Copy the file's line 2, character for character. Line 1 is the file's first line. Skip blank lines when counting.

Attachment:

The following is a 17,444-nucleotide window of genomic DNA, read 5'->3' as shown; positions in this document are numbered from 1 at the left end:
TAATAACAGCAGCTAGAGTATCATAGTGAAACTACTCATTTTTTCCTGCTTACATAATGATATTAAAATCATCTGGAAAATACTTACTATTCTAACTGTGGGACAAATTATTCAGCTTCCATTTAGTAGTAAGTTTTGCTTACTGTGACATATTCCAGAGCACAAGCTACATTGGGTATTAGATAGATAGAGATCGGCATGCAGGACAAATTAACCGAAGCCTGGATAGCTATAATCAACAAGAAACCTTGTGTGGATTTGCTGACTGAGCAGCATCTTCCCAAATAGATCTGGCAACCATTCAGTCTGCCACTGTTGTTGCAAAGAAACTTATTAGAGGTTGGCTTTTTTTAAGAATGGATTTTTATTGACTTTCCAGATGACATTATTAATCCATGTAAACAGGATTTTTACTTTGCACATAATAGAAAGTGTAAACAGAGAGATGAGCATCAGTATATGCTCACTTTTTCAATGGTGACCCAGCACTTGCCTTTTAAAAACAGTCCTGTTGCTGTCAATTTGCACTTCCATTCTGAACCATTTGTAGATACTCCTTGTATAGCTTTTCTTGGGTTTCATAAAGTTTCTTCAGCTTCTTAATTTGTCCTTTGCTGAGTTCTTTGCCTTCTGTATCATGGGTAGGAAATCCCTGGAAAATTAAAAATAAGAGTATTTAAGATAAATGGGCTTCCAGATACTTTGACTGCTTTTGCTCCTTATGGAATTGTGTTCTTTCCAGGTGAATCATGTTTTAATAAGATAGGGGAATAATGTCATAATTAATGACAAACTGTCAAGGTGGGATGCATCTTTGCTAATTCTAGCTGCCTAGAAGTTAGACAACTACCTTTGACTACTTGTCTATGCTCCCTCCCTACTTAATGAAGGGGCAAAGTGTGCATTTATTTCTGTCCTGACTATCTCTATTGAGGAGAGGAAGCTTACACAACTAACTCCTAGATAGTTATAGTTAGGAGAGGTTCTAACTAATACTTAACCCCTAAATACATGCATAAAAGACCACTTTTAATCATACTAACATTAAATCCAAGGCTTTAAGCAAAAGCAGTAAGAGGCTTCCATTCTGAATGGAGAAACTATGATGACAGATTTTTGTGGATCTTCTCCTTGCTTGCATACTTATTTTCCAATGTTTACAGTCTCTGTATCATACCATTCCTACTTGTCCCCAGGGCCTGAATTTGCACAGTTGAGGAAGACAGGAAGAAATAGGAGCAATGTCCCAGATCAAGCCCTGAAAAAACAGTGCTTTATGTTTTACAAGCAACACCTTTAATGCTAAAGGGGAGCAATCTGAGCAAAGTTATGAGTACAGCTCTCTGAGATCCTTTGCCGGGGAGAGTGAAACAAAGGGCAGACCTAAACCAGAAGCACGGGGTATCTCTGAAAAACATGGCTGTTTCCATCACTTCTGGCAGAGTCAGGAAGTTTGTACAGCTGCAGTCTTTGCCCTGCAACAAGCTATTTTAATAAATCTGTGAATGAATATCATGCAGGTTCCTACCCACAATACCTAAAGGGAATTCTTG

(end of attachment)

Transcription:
TAATAACAGCAGCTAGAGTATCATAGTGAAACTACTCATTTTTTCCTGCTTACATAATGATATTAAAATCATCTGGAAAATACTTACTATTCTAACTGTGGGACAAATTATTCAGCTTCCATTTAGTAGTAAGTTTTGCTTACTGTGACATATTCCAGAGCACAAGCTACATTGGGTATTAGATAGATAGAGATCGGCATGCAGGACAAATTAACCGAAGCCTGGATAGCTATAATCAACAAGAAACCTTGTGTGGATTTGCTGACTGAGCAGCATCTTCCCAAATAGATCTGGCAACCATTCAGTCTGCCACTGTTGTTGCAAAGAAACTTATTAGAGGTTGGCTTTTTTTAAGAATGGATTTTTATTGACTTTCCAGATGACATTATTAATCCATGTAAACAGGATTTTTACTTTGCACATAATAGAAAGTGTAAACAGAGAGATGAGCATCAGTATATGCTCACTTTTTCAATGGTGACCCAGCACTTGCCTTTTAAAAACAGTCCTGTTGCTGTCAATTTGCACTTCCATTCTGAACCATTTGTAGATACTCCTTGTATAGCTTTTCTTGGGTTTCATAAAGTTTCTTCAGCTTCTTAATTTGTCCTTTGCTGAGTTCTTTGCCTTCTGTATCATGGGTAGGAAATCCCTGGAAAATTAAAAATAAGAGTATTTAAGATAAATGGGCTTCCAGATACTTTGACTGCTTTTGCTCCTTATGGAATTGTGTTCTTTCCAGGTGAATCATGTTTTAATAAGATAGGGGAATAATGTCATAATTAATGACAAACTGTCAAGGTGGGATGCATCTTTGCTAATTCTAGCTGCCTAGAAGTTAGACAACTACCTTTGACTACTTGTCTATGCTCCCTCCCTACTTAATGAAGGGGCAAAGTGTGCATTTATTTCTGTCCTGACTATCTCTATTGAGGAGAGGAAGCTTACACAACTAACTCCTAGATAGTTATAGTTAGGAGAGGTTCTAACTAATACTTAACCCCTAAATACATGCATAAAAGACCACTTTTAATCATACTAACATTAAATCCAAGGCTTTAAGCAAAAGCAGTAAGAGGCTTCCATTCTGAATGGAGAAACTATGATGACAGATTTTTGTGGATCTTCTCCTTGCTTGCATACTTATTTTCCAATGTTTACAGTCTCTGTATCATACCATTCCTACTTGTCCCCAGGGCCTGAATTTGCACAGTTGAGGAAGACAGGAAGAAATAGGAGCAATGTCCCAGATCAAGCCCTGAAAAAACAGTGCTTTATGTTTTACAAGCAACACCTTTAATGCTAAAGGGGAGCAATCTGAGCAAAGTTATGAGTACAGCTCTCTGAGATCCTTTGCCGGGGAGAGTGAAACAAAGGGCAGACCTAAACCAGAAGCACGGGGTATCTCTGAAAAACATGGCTGTTTCCATCACTTCTGGCAGAGTCAGGAAGTTTGTACAGCTGCAGTCTTTGCCCTGCAACAAGCTATTTTAATAAATCTGTGAATGAATATCATGCAGGTTCCTACCCACAATACCTAAAGGGAATTCTTG